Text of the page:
Tax patch sought for worn Pacific county assets

Frank Wolfe

SOUTH BEND — Voters in parts of Pacific County will decide whether to approve three measures to increase taxes in Tuesday’s general election.

People in unincorporated areas, the city of Long Beach and the North Pacific Emergency Services District are facing tax hikes on the Nov. 7 ballot.

The County Commission is asking voters to agree to raise the tax that is collected when real estate is sold outside city limits by one-quarter of 1 percent.

It is not an increase of annual property taxes. The 0.25 percent hike would affect real-estate sales in the county’s unincorporated areas.

The amount the seller, or in some cases the buyer, would pay depends on the value of the real estate. If approved, the tax would increase by about $500 on property sold for $200,000.

The money would help pay for building construction, repairs and maintenance.

“It doesn’t pay to put stuff like this off, “ Commissioner Frank Wolfe said. “No one likes to pay taxes.”

If approved, Wolfe said, the tax increase from 1.53 percent to 1.78 percent in 2018 is expected to double county’s revenue from property sales to about $600,000 a year. It would alleviate pressure on the troubled budget by helping with hefty expenses, such as annual payments of about $315,000 for the administrative building in Long Beach.

“We’re asking the people to help by voting this in,” Wolfe said.

The county spent half a million dollars from reserves to cover regular, general fund expenses in 2016. Officials expect to have to take another $400,000 to cover costs this year.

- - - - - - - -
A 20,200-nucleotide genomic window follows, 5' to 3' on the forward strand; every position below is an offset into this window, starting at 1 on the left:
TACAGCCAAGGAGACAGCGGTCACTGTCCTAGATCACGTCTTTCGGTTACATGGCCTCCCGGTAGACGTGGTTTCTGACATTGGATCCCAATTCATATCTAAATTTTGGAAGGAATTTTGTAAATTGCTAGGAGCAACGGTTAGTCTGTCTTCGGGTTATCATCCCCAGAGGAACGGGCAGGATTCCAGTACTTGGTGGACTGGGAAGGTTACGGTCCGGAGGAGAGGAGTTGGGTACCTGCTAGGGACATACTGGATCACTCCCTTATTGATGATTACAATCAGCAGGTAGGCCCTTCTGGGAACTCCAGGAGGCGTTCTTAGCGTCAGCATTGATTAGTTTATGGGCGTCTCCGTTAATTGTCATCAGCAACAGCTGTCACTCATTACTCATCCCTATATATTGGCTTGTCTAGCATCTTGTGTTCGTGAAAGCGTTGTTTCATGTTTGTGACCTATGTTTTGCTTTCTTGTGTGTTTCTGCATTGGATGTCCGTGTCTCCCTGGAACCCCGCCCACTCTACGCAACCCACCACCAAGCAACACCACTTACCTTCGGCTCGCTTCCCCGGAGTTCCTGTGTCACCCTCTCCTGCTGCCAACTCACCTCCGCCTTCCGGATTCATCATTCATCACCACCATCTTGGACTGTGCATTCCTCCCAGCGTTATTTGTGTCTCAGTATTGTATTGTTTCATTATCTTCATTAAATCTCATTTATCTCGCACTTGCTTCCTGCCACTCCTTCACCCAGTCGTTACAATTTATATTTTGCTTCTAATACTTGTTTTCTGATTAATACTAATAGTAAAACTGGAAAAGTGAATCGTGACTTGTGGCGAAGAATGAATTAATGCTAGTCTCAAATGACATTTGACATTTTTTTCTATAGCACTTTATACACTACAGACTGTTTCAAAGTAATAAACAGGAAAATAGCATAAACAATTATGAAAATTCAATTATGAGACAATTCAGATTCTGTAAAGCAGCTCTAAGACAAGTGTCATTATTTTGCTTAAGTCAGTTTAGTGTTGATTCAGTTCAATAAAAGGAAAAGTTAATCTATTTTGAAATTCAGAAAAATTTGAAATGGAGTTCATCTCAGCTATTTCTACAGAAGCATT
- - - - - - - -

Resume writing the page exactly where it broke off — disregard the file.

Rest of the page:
If the county doesn’t stop overspending, most, if not all, the cash in the coffers for doing day-to-day business is likely to be gone by the 2018 or 2019, according to Financial Analyst Paul Plakinger.

The commissioners overstepped their authority when they raised the real estate tax in 2015 without voter approval, a requirement under state law. The county then had to refund about $700,000 it wrongly collected from 1,400 sales in 2015 and 2016.

Voters in Long Beach will have to decide whether to approve a sales-tax increase of up to two-tenths of 1 percent to help the city pay for road improvements and transportation projects.

City Administrator David Glasson said the 0.2 percent sales-tax hike, roughly 2 cents for a $10 purchase, would bring in about $100,000 annually for the next 10 years.

If approved, the cost of maintaining city streets would be shared by residents and visitors. It would not apply to the cost of groceries, prescriptions, gas, rent or mortgages.

The North Pacific Emergency Medical Service District 1 wants voters to approve a tax levy of 60 cents per $1,000 assessed property value. It would take effect in 2018, after the current levy expires. The district could then collect up to $460,000 from property owners in the county, except those in the Ocean Beach, Ocosta or North River school districts.

There are also three statewide tax advisory measures on the ballot. However, those votes have no bearing other than to provide advice to the Legislature.

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